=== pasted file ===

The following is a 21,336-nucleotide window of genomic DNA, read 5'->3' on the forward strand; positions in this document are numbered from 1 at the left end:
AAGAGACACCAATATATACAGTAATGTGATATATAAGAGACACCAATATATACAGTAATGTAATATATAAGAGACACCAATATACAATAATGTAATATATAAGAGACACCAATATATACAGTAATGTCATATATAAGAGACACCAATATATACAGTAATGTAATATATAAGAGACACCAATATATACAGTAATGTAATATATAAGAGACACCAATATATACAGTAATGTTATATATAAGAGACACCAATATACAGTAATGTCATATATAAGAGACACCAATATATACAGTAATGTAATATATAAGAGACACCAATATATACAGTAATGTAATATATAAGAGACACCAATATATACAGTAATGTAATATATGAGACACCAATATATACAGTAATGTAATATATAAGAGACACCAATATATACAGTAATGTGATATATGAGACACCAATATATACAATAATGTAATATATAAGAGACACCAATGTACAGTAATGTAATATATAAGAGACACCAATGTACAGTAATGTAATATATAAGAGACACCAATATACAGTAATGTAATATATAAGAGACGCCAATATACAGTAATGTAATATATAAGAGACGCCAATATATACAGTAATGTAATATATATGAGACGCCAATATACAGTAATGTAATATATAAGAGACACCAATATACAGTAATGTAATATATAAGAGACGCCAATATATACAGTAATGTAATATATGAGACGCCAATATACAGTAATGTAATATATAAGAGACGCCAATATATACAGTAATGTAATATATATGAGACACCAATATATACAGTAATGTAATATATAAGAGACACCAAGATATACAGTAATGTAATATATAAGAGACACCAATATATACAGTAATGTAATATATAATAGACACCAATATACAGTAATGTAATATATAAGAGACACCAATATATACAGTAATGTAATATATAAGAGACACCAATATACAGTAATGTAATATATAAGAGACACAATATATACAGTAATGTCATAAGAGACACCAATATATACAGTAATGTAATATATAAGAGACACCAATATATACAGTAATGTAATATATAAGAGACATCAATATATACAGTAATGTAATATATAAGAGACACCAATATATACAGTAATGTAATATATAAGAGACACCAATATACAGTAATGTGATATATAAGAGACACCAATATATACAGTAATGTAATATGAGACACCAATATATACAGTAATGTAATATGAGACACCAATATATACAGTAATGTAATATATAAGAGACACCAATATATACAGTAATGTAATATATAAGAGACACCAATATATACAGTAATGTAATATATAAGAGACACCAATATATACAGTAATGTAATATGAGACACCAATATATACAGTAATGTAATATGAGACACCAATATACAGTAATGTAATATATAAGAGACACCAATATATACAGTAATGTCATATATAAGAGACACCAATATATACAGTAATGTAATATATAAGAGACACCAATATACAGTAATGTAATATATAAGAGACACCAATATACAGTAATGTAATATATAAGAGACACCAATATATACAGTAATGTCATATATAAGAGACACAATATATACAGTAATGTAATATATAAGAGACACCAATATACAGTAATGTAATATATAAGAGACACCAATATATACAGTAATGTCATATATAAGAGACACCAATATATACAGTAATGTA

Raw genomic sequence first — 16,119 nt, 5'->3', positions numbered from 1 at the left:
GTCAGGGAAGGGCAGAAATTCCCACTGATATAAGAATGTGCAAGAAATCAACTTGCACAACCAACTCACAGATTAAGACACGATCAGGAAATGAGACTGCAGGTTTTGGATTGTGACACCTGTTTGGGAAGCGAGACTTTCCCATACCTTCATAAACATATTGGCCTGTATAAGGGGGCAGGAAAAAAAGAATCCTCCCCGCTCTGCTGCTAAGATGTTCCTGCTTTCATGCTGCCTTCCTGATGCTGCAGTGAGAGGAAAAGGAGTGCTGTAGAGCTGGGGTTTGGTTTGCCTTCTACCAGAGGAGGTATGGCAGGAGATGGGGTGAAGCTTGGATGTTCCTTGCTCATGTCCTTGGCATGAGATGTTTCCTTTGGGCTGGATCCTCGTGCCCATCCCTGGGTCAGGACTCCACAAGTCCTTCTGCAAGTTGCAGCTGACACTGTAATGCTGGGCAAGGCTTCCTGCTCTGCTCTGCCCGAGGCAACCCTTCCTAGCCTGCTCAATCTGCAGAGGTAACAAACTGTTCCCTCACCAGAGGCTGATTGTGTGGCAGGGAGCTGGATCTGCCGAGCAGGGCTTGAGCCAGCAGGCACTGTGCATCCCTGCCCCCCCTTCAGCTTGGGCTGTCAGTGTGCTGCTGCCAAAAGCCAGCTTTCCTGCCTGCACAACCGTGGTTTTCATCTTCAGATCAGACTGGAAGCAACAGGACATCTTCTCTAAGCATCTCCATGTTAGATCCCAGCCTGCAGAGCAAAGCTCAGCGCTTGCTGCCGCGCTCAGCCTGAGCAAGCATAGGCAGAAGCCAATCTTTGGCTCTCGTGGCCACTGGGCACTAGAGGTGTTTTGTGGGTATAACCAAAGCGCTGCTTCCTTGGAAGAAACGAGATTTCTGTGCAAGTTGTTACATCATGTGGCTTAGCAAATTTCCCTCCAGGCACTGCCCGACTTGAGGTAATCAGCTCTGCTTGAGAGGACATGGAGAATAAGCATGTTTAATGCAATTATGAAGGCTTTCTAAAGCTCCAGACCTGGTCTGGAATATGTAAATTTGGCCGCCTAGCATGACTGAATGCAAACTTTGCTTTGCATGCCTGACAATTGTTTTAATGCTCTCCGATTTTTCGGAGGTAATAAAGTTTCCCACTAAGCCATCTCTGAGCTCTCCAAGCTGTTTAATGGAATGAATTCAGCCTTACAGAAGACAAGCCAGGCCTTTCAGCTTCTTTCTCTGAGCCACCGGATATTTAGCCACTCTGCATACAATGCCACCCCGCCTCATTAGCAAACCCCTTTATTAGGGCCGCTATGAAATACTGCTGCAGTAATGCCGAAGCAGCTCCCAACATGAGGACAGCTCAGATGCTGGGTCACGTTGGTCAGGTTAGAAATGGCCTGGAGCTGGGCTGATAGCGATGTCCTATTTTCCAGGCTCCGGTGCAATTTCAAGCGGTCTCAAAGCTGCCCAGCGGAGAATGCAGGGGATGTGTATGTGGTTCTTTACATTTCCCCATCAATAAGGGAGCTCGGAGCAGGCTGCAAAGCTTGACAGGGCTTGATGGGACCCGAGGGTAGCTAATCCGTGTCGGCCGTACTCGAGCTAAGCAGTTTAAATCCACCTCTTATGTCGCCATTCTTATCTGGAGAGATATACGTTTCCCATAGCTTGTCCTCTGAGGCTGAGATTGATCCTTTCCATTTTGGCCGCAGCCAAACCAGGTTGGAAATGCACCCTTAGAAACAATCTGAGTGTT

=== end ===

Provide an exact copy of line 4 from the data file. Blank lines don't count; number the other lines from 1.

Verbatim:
GTCAGGGAAGGGCAGAAATTCCCACTGATATAAGAATGTGCAAGAAATCAACTTGCACAACCAACTCACAGATTAAGACACGATCAGGAAATGAGACTGCAGGTTTTGGATTGTGACACCTGTTTGGGAAGCGAGACTTTCCCATACCTTCATAAACATATTGGCCTGTATAAGGGGGCAGGAAAAAAAGAATCCTCCCCGCTCTGCTGCTAAGATGTTCCTGCTTTCATGCTGCCTTCCTGATGCTGCAGTGAGAGGAAAAGGAGTGCTGTAGAGCTGGGGTTTGGTTTGCCTTCTACCAGAGGAGGTATGGCAGGAGATGGGGTGAAGCTTGGATGTTCCTTGCTCATGTCCTTGGCATGAGATGTTTCCTTTGGGCTGGATCCTCGTGCCCATCCCTGGGTCAGGACTCCACAAGTCCTTCTGCAAGTTGCAGCTGACACTGTAATGCTGGGCAAGGCTTCCTGCTCTGCTCTGCCCGAGGCAACCCTTCCTAGCCTGCTCAATCTGCAGAGGTAACAAACTGTTCCCTCACCAGAGGCTGATTGTGTGGCAGGGAGCTGGATCTGCCGAGCAGGGCTTGAGCCAGCAGGCACTGTGCATCCCTGCCCCCCCTTCAGCTTGGGCTGTCAGTGTGCTGCTGCCAAAAGCCAGCTTTCCTGCCTGCACAACCGTGGTTTTCATCTTCAGATCAGACTGGAAGCAACAGGACATCTTCTCTAAGCATCTCCATGTTAGATCCCAGCCTGCAGAGCAAAGCTCAGCGCTTGCTGCCGCGCTCAGCCTGAGCAAGCATAGGCAGAAGCCAATCTTTGGCTCTCGTGGCCACTGGGCACTAGAGGTGTTTTGTGGGTATAACCAAAGCGCTGCTTCCTTGGAAGAAACGAGATTTCTGTGCAAGTTGTTACATCATGTGGCTTAGCAAATTTCCCTCCAGGCACTGCCCGACTTGAGGTAATCAGCTCTGCTTGAGAGGACATGGAGAATAAGCATGTTTAATGCAATTATGAAGGCTTTCTAAAGCTCCAGACCTGGTCTGGAATATGTAAATTTGGCCGCCTAGCATGACTGAATGCAAACTTTGCTTTGCATGCCTGACAATTGTTTTAATGCTCTCCGATTTTTCGGAGGTAATAAAGTTTCCCACTAAGCCATCTCTGAGCTCTCCAAGCTGTTTAATGGAATGAATTCAGCCTTACAGAAGACAAGCCAGGCCTTTCAGCTTCTTTCTCTGAGCCACCGGATATTTAGCCACTCTGCATACAATGCCACCCCGCCTCATTAGCAAACCCCTTTATTAGGGCCGCTATGAAATACTGCTGCAGTAATGCCGAAGCAGCTCCCAACATGAGGACAGCTCAGATGCTGGGTCACGTTGGTCAGGTTAGAAATGGCCTGGAGCTGGGCTGATAGCGATGTCCTATTTTCCAGGCTCCGGTGCAATTTCAAGCGGTCTCAAAGCTGCCCAGCGGAGAATGCAGGGGATGTGTATGTGGTTCTTTACATTTCCCCATCAATAAGGGAGCTCGGAGCAGGCTGCAAAGCTTGACAGGGCTTGATGGGACCCGAGGGTAGCTAATCCGTGTCGGCCGTACTCGAGCTAAGCAGTTTAAATCCACCTCTTATGTCGCCATTCTTATCTGGAGAGATATACGTTTCCCATAGCTTGTCCTCTGAGGCTGAGATTGATCCTTTCCATTTTGGCCGCAGCCAAACCAGGTTGGAAATGCACCCTTAGAAACAATCTGAGTGTT